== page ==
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Developing Your Ceremony Vision and Tone

I consider myself a good celebrant, and a good celebrant is genuinely interested in meeting you and discussing your ceremony vision.

women, wedding, field, love, kiss
Women, getting married in a field, embodies a natural, organic tone in their ceremony vision.

Here are four ways to begin to refine your vision for the ceremony before, or as you start, working with a celebrant so you have a strong foundation for your early discussions and can reach results that are hopefully beyond what you even, initially, imagined.

  1. A great place to start is recalling elements from other weddings, or other events, that you thought were special, impactful, authentic, or meaningful. Any elements that remain with you positively, in image or feeling, are worth consideration. Consider too the converse, what has repulsed your sensibilities. Left you thinking, no, that will not be part of anything I create. If inspired, write those elements down, or make a Pinterest board, voice notes, a scrap book--anyway to give voice or image to your vision is useful. Both what your appreciate and what you don't can be so clarifying in refining your wedding ceremony vision (and Tone, see #4).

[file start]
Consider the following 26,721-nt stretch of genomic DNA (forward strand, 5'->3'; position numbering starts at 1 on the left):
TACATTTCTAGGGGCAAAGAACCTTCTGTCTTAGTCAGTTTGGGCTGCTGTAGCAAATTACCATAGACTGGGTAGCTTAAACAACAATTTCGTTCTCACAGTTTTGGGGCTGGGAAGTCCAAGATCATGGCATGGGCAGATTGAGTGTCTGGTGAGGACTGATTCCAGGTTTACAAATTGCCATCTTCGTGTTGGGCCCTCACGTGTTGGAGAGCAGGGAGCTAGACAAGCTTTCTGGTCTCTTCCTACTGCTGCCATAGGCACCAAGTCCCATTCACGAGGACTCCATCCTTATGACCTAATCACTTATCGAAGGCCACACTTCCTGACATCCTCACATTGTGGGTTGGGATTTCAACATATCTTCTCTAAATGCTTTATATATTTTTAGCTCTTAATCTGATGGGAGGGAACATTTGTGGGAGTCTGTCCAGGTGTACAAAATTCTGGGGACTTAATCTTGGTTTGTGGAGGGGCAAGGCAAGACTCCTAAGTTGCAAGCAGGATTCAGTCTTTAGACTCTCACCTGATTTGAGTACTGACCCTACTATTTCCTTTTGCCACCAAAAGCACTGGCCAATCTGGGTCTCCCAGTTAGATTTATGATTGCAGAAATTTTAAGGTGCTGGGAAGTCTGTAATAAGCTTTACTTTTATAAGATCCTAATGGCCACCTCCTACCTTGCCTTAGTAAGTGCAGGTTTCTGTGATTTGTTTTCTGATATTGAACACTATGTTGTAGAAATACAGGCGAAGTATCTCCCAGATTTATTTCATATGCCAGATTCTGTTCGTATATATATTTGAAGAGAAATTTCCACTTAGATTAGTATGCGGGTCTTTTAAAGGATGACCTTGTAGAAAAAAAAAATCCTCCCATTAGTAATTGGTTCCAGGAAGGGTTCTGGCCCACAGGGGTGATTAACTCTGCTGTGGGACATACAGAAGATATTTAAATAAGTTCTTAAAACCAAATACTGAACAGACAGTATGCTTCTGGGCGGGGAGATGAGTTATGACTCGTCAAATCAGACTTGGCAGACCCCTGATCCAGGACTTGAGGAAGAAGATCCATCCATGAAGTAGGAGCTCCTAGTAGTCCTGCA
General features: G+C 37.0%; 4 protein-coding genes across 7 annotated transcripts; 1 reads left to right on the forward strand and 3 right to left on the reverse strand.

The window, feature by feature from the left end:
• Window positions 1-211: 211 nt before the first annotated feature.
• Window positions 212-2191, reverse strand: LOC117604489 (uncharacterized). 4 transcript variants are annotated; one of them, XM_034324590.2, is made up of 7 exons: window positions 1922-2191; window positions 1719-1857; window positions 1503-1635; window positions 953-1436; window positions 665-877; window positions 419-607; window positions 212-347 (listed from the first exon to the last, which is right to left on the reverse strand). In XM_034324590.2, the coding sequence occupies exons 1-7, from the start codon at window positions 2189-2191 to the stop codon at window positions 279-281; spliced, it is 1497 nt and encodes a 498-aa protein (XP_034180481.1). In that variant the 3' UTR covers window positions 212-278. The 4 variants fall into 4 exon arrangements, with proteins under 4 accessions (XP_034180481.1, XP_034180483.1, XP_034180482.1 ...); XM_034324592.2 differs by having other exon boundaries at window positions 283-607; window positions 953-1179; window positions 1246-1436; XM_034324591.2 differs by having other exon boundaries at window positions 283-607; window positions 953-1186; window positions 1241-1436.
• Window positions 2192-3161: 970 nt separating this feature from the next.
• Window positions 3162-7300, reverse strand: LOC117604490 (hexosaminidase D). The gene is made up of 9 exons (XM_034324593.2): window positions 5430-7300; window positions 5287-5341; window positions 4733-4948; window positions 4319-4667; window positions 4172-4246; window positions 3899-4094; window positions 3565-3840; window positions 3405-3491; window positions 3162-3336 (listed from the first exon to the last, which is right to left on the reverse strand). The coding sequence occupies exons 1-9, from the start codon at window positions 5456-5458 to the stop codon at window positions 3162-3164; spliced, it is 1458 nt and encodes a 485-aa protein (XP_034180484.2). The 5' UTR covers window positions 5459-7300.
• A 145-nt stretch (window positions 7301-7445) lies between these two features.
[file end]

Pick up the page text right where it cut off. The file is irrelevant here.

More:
2. Understanding the type of vows you and your partner want to share is also important. Your exchange of vows highlights your promises to one another in the ceremony. How you want to say them (as well as what is said, but that is worked on later during ceremony creation) is key to defining your ceremony vision (and Tone, see #4). So how do you want to share them?

    1. Write your own wholely personal and unique vow (your celebrant can help you write or proof them), or

    2. Use 'repeat after me' style vows (your celebrant can supply examples to choose form or edit), or

    3. Simply say “I do” after the celebrant reads the vows, or....

  3. The length of your ceremony can (or not) influence the vision of the ceremony.Many couples say they want something short and sweet, but what does that mean? Ten minutes, 20 , 25 or more? Short can be less meaningful; long can less impactful. Knowing the time frame you want will help ceremony content and flow (and Tone, see #4).

  4. Finally, and likely the most elusive and delightful, is exploring the tone you want for your ceremony. Tone is energy that flows throughout the ceremony. What tone are you seeking to create? Soft and romantic? Serious and solemn? Irreverent and playful? Engaging and energetic? Elegant and grace-filled? Magical and ethereal? Natural and organic? Lighthearted and delightful? Variation of tone is infinite and as unique as the two of you. Being able to identify, share and manifest your tone is vital to creating a memorable ceremony.

Understanding these aspects of you ceremony vision allows for all elements within it to be selected and developed in support of that vision and helps ensure that your wedding ceremony reflects your priorities and personalities, and feels uniquely yours.

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